considered to be commonly available. considered to be commonly available.
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In general, link layer emergency indications provide good integration In general, link layer emergency indications provide good integration
into the actual network access procedure regarding the enabling of into the actual network access procedure regarding the enabling of
means to recognize and prioritize an emergency service request from means to recognize and prioritize an emergency service request from
an end host at a very early stage of the network attachment an end host at a very early stage of the network attachment
procedure. However, support in end hosts for such methods cannot be procedure. However, support in end hosts for such methods cannot be
considered to be commonly available. considered to be commonly available.
No general recommendations are given in the scope of this memo due to No general recommendations are given in the scope of this memo due to
the following reasons: the following reasons:
o Dependency on the specific access technology. o Dependency on the specific access technology.
o Dependency on the specific access network architecture. Access o Dependency on the specific access network architecture. Access
authorization and policy decisions typically happen at a different authorization and policy decisions typically happen at a different
layers of the protocol stack and in different entities than those layers of the protocol stack and in different entities than those
terminating the link-layer signaling. As a result, link layer terminating the link-layer signaling. As a result, link layer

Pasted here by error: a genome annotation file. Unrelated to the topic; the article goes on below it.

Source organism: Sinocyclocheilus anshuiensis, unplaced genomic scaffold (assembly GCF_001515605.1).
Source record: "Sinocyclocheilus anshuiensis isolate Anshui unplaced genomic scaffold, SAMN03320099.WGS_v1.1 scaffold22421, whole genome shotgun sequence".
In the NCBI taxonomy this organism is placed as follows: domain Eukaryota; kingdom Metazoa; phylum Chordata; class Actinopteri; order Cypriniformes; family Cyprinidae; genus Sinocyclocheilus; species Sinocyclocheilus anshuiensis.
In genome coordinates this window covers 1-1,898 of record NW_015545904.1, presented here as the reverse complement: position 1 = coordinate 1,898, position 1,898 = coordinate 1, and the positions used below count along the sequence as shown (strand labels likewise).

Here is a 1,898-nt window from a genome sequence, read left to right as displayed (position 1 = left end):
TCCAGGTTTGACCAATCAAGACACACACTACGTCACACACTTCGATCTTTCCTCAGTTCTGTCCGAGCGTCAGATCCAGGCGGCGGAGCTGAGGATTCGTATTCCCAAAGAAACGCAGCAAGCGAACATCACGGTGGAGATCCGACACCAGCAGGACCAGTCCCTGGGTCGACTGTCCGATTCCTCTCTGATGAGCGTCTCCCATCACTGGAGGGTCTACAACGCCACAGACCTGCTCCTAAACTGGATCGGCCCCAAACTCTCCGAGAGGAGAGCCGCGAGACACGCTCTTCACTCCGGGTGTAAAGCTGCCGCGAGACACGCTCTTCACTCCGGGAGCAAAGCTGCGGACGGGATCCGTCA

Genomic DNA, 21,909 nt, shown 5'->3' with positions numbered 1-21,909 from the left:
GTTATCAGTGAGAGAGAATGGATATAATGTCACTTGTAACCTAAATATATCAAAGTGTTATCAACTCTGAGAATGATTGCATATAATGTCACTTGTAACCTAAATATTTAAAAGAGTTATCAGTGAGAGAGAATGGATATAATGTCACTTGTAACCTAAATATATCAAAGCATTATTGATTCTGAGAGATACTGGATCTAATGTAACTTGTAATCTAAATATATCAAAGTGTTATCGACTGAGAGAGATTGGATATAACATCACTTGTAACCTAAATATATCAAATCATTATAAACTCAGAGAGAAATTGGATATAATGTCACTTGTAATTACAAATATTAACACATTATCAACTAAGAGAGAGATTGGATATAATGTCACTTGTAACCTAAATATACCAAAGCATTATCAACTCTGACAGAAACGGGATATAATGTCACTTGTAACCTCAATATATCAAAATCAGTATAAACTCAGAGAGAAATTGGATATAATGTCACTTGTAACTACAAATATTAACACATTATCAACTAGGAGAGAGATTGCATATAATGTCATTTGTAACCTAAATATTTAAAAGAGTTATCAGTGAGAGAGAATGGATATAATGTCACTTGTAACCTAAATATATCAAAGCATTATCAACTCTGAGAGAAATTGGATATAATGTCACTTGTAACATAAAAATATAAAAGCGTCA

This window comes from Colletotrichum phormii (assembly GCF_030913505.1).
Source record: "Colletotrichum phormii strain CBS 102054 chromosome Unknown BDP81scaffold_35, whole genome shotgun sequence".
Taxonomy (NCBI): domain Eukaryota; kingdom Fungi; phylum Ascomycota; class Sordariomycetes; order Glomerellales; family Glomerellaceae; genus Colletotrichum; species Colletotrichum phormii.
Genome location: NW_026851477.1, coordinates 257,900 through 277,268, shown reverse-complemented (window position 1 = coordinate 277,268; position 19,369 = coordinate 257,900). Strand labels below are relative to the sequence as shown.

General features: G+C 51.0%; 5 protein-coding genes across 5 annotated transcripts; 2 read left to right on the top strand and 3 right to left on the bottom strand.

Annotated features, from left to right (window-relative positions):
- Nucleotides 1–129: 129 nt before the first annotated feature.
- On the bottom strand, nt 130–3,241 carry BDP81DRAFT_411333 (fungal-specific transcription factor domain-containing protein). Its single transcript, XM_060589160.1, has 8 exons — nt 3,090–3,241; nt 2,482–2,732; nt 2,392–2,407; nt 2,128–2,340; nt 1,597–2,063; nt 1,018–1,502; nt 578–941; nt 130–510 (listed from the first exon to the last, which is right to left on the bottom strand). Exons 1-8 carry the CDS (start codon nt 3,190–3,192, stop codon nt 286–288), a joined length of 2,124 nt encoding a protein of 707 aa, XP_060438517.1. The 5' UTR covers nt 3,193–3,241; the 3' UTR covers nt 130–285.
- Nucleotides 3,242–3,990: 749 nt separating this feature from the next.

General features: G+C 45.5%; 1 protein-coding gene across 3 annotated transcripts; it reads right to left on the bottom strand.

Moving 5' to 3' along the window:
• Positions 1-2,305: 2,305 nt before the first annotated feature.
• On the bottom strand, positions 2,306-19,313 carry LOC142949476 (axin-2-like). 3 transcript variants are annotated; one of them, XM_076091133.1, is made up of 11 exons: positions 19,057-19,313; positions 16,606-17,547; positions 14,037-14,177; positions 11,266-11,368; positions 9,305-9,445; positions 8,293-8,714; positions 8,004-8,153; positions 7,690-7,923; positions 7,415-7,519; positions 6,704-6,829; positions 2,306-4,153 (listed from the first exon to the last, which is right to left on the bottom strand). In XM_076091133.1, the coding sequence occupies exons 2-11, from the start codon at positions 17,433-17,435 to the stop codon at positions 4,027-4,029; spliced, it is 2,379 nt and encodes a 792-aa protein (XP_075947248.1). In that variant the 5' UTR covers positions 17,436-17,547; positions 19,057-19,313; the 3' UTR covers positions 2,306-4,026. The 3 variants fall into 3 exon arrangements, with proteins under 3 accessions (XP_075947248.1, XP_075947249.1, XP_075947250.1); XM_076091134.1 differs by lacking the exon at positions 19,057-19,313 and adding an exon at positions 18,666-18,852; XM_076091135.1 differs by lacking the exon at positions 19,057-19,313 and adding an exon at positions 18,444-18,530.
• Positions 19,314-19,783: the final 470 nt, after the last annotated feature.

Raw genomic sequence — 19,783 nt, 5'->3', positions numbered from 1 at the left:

indications need to be distributed and translated between the indications need to be distributed and translated between the
different involved protocol layers and entities. Appropriate different involved protocol layers and entities. Appropriate
methods are specific to the actual architecture of the IAP/ISP methods are specific to the actual architecture of the IAP/ISP
network. network.
6.2. Higher-Layer Emergency Indication o An advantage of combining emergency indications with the actual
network attachment procedure performing authentication and
This section focuses on emergency indications based on authentication authorization is the fact that the emergency indication can
and authorization in EAP-based network access. directly be taken into account in the authentication and
authorization server that owns the policy for granting access to
An advantage of combining emergency indications with the actual the network resources. As a result, there is no direct dependency
network attachment procedure performing authentication and on the access network architecture that otherwise would need to
authorization is the fact that the emergency indication can directly take care of merging link-layer indications into the AA and policy